Raúl Musibay: We poke a fork in the underside of the pig, NOT through the skin! If the juices runs clear this is a good sign.
Glenn Lindgren: We use a knife to slice away some of the tender meat near the belly. Does the meat look cooked through? Is it fork tender?
Jorge Castillo: If we just can't tell if the meat is thouroughly cooked, we you use a meat thermometer.
Raúl Musibay: Finally we remove the pig. Usually two people can lift the pig in its holder and pull it aside while someone else carefully REMOVES any drip pans (if you used them) and spreads the coals. If the pig is very large, we use four people one on each corner pole.
Glenn Lindgren: We spread the coals from the corners across the entire bottom of the roaster. Then we place the pig, in its holder with the skin-side down, back on top of the roaster so that the skin side is exposed to the bed of coals below.
Raúl Musibay: Every time we flip the pig it ALWAYS stays in the holder and ALWAYS rests on top of the bricks! We also keep the pig at the same cooking height throughout the entire roasting process.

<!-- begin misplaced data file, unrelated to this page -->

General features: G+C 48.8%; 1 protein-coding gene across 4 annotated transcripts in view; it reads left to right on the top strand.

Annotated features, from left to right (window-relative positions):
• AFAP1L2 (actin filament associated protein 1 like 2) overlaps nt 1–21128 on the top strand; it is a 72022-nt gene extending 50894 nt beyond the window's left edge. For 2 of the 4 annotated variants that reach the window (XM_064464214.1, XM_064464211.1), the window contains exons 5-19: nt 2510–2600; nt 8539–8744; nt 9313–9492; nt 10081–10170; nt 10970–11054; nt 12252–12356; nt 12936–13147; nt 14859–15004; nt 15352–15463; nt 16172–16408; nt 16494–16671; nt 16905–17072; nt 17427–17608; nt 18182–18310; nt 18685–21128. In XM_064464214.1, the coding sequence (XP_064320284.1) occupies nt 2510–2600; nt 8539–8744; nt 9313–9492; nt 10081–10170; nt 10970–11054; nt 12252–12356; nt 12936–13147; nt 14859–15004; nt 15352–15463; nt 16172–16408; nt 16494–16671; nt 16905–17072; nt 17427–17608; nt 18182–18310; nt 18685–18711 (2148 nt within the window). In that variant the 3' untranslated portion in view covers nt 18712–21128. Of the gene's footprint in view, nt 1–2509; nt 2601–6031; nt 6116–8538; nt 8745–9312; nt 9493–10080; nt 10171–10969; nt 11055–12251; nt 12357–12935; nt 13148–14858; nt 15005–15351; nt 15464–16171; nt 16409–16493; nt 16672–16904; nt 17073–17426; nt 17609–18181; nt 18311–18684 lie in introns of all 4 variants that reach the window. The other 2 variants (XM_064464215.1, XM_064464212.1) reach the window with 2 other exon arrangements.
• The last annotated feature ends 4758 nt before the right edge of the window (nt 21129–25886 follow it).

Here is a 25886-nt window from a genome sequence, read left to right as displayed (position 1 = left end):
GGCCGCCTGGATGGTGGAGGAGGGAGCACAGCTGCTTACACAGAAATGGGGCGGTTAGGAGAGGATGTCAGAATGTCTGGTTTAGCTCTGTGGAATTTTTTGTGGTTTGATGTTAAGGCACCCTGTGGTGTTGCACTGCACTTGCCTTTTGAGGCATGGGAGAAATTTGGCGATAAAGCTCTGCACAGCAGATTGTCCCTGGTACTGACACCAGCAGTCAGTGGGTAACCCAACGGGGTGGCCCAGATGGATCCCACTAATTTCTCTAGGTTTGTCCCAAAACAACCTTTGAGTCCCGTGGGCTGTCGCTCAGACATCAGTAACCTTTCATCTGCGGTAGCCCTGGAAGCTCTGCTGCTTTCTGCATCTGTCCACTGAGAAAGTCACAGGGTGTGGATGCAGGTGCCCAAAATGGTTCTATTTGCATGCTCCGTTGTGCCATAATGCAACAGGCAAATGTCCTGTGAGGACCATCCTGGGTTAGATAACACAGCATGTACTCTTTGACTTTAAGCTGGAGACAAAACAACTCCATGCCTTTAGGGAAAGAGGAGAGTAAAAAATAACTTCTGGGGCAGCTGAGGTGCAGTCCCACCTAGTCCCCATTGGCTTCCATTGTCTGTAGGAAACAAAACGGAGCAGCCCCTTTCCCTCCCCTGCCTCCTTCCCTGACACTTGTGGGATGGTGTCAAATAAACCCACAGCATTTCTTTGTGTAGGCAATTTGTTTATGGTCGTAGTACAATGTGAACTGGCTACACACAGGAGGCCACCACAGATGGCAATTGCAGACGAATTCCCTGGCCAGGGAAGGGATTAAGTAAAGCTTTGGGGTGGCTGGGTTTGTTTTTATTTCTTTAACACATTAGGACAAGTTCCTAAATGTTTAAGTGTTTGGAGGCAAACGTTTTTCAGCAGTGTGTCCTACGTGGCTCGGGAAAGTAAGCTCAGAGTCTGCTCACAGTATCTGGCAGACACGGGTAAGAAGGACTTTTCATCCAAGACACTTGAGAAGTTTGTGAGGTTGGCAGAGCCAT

Jorge Castillo: The extra direct heat from the coals will crisp up the skin. It should only take about five minutes maybe less. We watch it carefully so it doesn't burn! And we mean CAREFULLY!
Glenn Lindgren: PLEASE NOTE that we NEVER remove the hog from the holder until it is completely cooked!
Raúl Musibay: Finally we instruct a nearby child to run around the backyard shouting, "The pig is done, the pig is done!"
Jorge Castillo: This usually draws a crowd.
Glenn Lindgren: Hopefully we have enough hog for everyone!
The finished product: skin crisped and ready to serve.
Raúl Musibay: Carving the pig for serving is easy. We place the hog on a large table and use a large meat fork to pull the meat away from the bones.
Jorge Castillo: The meat is falling off of the bones by now.
Glenn Lindgren: We always strip the meat in chunks and shreds, we never slice it. We guess that's what they mean by "pulled pork."
Jorge Castillo: A sharp knife does come in handy to cut away the ribs a real delicacy.
Glenn Lindgren: Remember too that many people enjoy snacking on the crisp skin, so we don't throw the skin away until everyone has had their fill.
Jorge Castillo: The next day, we disassemble the pit and save the cement blocks for the next pig roast. Our blocks at Raúl's house are about 15 years old and are still good for many years to come.
This account describes the methods we have used to cook hogs and pigs and the devices we have built solely for our own personal use. If you should decide to build your own pig roaster, understand that these are not complete instructions. The Three Guys From Miami cannot and do not guarantee or warranty anything that you may assemble yourself based wholly or in part on anything described in this account. Your skills and abilities may vary from ours, and there is no way that we can ensure that your "do-it-yourself" project will work as intended.
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